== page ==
Date of Award


Level of Access

Open-Access Thesis

Degree Name

Master of Science (MS)


Wildlife Ecology and Wildlife Conservation


Stephen Coghlan, Jr.

Second Committee Member

Joseph Zydlewski

Third Committee Member

Daniel Hayes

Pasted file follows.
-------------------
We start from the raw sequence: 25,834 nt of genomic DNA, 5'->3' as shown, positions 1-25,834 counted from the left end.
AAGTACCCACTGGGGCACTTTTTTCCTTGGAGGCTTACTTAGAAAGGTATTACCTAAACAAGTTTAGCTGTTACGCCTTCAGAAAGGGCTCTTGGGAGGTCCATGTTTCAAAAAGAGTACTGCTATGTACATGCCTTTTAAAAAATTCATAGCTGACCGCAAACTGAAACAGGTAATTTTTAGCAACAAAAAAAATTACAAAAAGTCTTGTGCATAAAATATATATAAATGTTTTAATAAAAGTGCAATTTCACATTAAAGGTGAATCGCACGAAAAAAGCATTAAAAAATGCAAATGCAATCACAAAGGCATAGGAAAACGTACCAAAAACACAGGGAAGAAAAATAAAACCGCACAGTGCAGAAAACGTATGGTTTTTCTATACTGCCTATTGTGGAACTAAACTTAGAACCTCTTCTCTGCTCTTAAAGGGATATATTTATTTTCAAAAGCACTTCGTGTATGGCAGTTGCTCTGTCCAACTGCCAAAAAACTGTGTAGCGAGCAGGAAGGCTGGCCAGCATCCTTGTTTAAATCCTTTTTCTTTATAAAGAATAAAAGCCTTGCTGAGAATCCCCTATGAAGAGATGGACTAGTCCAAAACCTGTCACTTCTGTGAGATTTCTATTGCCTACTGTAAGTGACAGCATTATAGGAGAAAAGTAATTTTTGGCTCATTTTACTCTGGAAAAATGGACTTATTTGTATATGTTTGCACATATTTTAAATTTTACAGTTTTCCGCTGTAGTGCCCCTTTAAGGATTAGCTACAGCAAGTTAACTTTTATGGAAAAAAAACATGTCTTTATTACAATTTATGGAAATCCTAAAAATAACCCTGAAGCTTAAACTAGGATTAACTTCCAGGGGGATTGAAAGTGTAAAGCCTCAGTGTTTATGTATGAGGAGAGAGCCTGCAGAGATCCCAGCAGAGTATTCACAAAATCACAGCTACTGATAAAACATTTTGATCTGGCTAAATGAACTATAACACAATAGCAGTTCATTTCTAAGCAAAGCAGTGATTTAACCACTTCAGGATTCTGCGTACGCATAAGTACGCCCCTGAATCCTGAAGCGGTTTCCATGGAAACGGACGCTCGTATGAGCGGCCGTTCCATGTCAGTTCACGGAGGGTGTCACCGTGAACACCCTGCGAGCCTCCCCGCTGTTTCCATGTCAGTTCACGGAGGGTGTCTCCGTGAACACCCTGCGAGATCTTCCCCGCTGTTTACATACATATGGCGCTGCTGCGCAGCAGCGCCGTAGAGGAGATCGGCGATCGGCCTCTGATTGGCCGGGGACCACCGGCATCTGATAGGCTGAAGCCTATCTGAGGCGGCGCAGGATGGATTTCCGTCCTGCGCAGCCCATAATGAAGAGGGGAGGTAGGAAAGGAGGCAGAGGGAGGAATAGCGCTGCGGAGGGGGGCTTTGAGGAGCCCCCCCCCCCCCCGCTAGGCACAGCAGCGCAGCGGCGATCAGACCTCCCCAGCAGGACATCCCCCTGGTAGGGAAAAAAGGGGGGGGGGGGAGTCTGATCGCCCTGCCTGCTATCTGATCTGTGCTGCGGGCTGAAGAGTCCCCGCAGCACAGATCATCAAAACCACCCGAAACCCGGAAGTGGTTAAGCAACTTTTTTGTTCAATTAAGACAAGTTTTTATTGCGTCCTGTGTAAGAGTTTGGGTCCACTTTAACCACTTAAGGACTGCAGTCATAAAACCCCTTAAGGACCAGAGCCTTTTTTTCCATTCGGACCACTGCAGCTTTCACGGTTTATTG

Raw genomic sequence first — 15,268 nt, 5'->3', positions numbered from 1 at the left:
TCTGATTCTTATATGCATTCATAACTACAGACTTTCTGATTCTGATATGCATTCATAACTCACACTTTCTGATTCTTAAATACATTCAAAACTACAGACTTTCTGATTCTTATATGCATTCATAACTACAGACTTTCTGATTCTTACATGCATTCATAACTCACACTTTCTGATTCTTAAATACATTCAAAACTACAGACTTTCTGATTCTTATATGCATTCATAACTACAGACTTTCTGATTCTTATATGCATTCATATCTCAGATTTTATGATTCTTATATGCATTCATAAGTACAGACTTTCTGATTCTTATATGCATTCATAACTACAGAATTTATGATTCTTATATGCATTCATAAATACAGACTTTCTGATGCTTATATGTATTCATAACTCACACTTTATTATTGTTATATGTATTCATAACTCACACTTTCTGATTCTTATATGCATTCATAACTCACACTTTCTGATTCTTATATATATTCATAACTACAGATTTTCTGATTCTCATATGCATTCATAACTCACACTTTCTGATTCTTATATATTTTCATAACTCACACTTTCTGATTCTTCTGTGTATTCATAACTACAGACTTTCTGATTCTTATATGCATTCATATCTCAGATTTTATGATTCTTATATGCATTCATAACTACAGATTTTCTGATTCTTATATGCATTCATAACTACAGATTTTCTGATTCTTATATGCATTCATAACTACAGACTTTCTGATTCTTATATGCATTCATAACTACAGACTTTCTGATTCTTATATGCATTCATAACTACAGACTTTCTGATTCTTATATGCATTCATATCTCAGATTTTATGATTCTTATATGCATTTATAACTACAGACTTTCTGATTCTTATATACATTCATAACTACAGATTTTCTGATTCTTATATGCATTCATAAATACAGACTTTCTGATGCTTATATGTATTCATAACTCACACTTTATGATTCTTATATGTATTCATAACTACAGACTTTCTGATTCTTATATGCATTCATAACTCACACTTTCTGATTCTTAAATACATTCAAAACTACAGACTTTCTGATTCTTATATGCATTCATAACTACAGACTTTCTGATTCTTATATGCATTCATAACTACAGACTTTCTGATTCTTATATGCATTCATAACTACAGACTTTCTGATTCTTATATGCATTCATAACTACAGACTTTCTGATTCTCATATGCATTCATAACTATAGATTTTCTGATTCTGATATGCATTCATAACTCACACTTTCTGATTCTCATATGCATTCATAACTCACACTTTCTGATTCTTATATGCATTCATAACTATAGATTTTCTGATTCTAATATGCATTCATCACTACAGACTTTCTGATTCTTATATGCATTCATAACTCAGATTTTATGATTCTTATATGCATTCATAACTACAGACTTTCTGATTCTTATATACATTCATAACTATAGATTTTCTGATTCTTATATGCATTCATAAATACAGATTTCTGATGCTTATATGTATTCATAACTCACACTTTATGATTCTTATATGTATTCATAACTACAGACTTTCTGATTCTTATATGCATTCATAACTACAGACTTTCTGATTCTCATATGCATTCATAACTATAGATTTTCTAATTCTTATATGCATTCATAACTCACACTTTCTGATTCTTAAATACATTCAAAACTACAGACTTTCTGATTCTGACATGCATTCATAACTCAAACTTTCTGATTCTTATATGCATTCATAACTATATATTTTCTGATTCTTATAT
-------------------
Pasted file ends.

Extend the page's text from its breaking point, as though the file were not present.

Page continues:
The Penobscot River drains the largest watershed in Maine, and once provided spawning and rearing habitats to at least 11 species of diadromous fish. The construction of dams blocked migrations of these fish and likely changed the structure and function of fish assemblages throughout the river. Further alteration to fish assemblage structure likely occurred as a result of habitat fragmentation and alteration. The proposed removal of two main-stem dams, improved upstream fish passage at a third dam, and construction of a fish bypass on dam obstructing a major tributary is anticipated to increase passage of diadromous and resident fishes. To sample fish assemblages within the lower 70 kilometers of the Penobscot River prior to dam removal, we used standardized boat electrofishing methods during both summer and fall in 2010 and 2011 while implementing two sampling designs. Fixed-station sampling on the Penobscot River was conducted at eleven pre-established 1000-meter transects. Stratified-random sampling was conducted among nine strata, at multiple randomly selected 500-meter transects within each stratum. Major tributaries were also sampled along eight fixed-station transects. In total, we captured 61,837 fish of 35 species while sampling 114 kilometers of river and tributary shoreline. Our sampling designs were equivalent in precision and efficiency for encountering species and estimating total species richness; we found no significant differences between sampling designs for the proportional abundance of all species, although the stratified-random design was slightly more efficient for characterizing proportional abundance. We combined data from both sampling designs for further analyses and identified longitudinal patterns of fish assemblage structure within the study area. Distinct fish assemblages were present among river sections bounded by dams, indicating that dams were a major driver of fish assemblage patterns within the river. Alewife (Alosa pseudoharengus) and blueback herring (Alosa aestivalis) were captured frequently within the tidal river section, but at no locations upriver. Fundulus species were also abundant within the tidal river section. Smallmouth bass (Micropertus dolomieu) and pumpkinseed (Lepomis gibbosus) were most prevalent within Veazie Dam impoundment, along with the free flowing river section immediately upriver. Further upriver, warm-water species such as chain pickerel (Esox niger), brown bullhead (Ameiurus nebulosus), and yellow perch (Perca flavescens), along with cyprinid species such as common shiner (Luxilus cornutus) and fallfish (Semotilus corporalis) were more prevalent than within any other river section. Patterns of fish assemblage structure did not change considerably during our sampling; we identified relatively few species which contributed to seasonal and annual variability within the main-stem river, including smallmouth bass, white sucker (Catostomus commersoni), pumpkinseed, and golden shiner (Notemigonus crysoleucas). We predict that many anadromous fish will migrate further upriver after dam removal, potentially causing broad shifts in fish assemblage structure. Improved connectivity among habitats for many fish species could also change the longitudinal pattern of fish assemblage structure within the river. While it is difficult to predict specific changes to fish assemblages in this large river, such predictions can be tested by future studies to evaluate river rehabilitation success and the recovery of historically important fish species.